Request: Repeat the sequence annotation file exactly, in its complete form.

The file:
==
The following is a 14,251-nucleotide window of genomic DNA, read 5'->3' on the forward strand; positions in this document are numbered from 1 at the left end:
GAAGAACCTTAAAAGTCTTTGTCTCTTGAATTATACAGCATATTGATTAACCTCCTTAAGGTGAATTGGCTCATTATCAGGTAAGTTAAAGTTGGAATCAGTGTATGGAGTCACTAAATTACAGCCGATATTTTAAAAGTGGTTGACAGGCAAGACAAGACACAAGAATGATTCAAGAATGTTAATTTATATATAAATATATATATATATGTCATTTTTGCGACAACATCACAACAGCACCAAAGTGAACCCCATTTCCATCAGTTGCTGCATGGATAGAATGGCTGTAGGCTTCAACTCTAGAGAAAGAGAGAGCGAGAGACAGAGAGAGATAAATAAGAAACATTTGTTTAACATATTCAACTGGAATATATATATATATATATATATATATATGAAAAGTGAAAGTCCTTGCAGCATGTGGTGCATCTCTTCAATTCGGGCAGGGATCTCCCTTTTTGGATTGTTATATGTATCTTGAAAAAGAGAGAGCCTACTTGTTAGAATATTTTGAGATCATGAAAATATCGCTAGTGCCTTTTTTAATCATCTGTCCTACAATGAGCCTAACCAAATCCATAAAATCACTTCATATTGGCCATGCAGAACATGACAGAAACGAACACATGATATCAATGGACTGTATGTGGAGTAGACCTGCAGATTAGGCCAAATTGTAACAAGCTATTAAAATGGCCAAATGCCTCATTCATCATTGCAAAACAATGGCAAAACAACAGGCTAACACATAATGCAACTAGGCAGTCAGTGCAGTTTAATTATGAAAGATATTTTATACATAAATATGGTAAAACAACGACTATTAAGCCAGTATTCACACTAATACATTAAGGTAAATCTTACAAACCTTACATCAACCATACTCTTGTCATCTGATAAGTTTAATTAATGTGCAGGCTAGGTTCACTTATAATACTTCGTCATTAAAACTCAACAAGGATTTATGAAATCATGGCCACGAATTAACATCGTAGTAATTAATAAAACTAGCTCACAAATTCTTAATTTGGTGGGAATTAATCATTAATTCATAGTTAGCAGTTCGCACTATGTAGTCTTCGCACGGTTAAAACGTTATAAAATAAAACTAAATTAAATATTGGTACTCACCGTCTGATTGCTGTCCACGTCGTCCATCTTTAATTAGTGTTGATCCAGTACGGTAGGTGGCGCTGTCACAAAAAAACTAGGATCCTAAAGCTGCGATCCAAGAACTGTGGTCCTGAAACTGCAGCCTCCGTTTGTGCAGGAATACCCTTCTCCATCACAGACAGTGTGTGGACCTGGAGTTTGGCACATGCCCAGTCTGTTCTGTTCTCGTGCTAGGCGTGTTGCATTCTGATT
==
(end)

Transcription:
The following is a 14,251-nucleotide window of genomic DNA, read 5'->3' on the forward strand; positions in this document are numbered from 1 at the left end:
GAAGAACCTTAAAAGTCTTTGTCTCTTGAATTATACAGCATATTGATTAACCTCCTTAAGGTGAATTGGCTCATTATCAGGTAAGTTAAAGTTGGAATCAGTGTATGGAGTCACTAAATTACAGCCGATATTTTAAAAGTGGTTGACAGGCAAGACAAGACACAAGAATGATTCAAGAATGTTAATTTATATATAAATATATATATATATGTCATTTTTGCGACAACATCACAACAGCACCAAAGTGAACCCCATTTCCATCAGTTGCTGCATGGATAGAATGGCTGTAGGCTTCAACTCTAGAGAAAGAGAGAGCGAGAGACAGAGAGAGATAAATAAGAAACATTTGTTTAACATATTCAACTGGAATATATATATATATATATATATATATATGAAAAGTGAAAGTCCTTGCAGCATGTGGTGCATCTCTTCAATTCGGGCAGGGATCTCCCTTTTTGGATTGTTATATGTATCTTGAAAAAGAGAGAGCCTACTTGTTAGAATATTTTGAGATCATGAAAATATCGCTAGTGCCTTTTTTAATCATCTGTCCTACAATGAGCCTAACCAAATCCATAAAATCACTTCATATTGGCCATGCAGAACATGACAGAAACGAACACATGATATCAATGGACTGTATGTGGAGTAGACCTGCAGATTAGGCCAAATTGTAACAAGCTATTAAAATGGCCAAATGCCTCATTCATCATTGCAAAACAATGGCAAAACAACAGGCTAACACATAATGCAACTAGGCAGTCAGTGCAGTTTAATTATGAAAGATATTTTATACATAAATATGGTAAAACAACGACTATTAAGCCAGTATTCACACTAATACATTAAGGTAAATCTTACAAACCTTACATCAACCATACTCTTGTCATCTGATAAGTTTAATTAATGTGCAGGCTAGGTTCACTTATAATACTTCGTCATTAAAACTCAACAAGGATTTATGAAATCATGGCCACGAATTAACATCGTAGTAATTAATAAAACTAGCTCACAAATTCTTAATTTGGTGGGAATTAATCATTAATTCATAGTTAGCAGTTCGCACTATGTAGTCTTCGCACGGTTAAAACGTTATAAAATAAAACTAAATTAAATATTGGTACTCACCGTCTGATTGCTGTCCACGTCGTCCATCTTTAATTAGTGTTGATCCAGTACGGTAGGTGGCGCTGTCACAAAAAAACTAGGATCCTAAAGCTGCGATCCAAGAACTGTGGTCCTGAAACTGCAGCCTCCGTTTGTGCAGGAATACCCTTCTCCATCACAGACAGTGTGTGGACCTGGAGTTTGGCACATGCCCAGTCTGTTCTGTTCTCGTGCTAGGCGTGTTGCATTCTGATT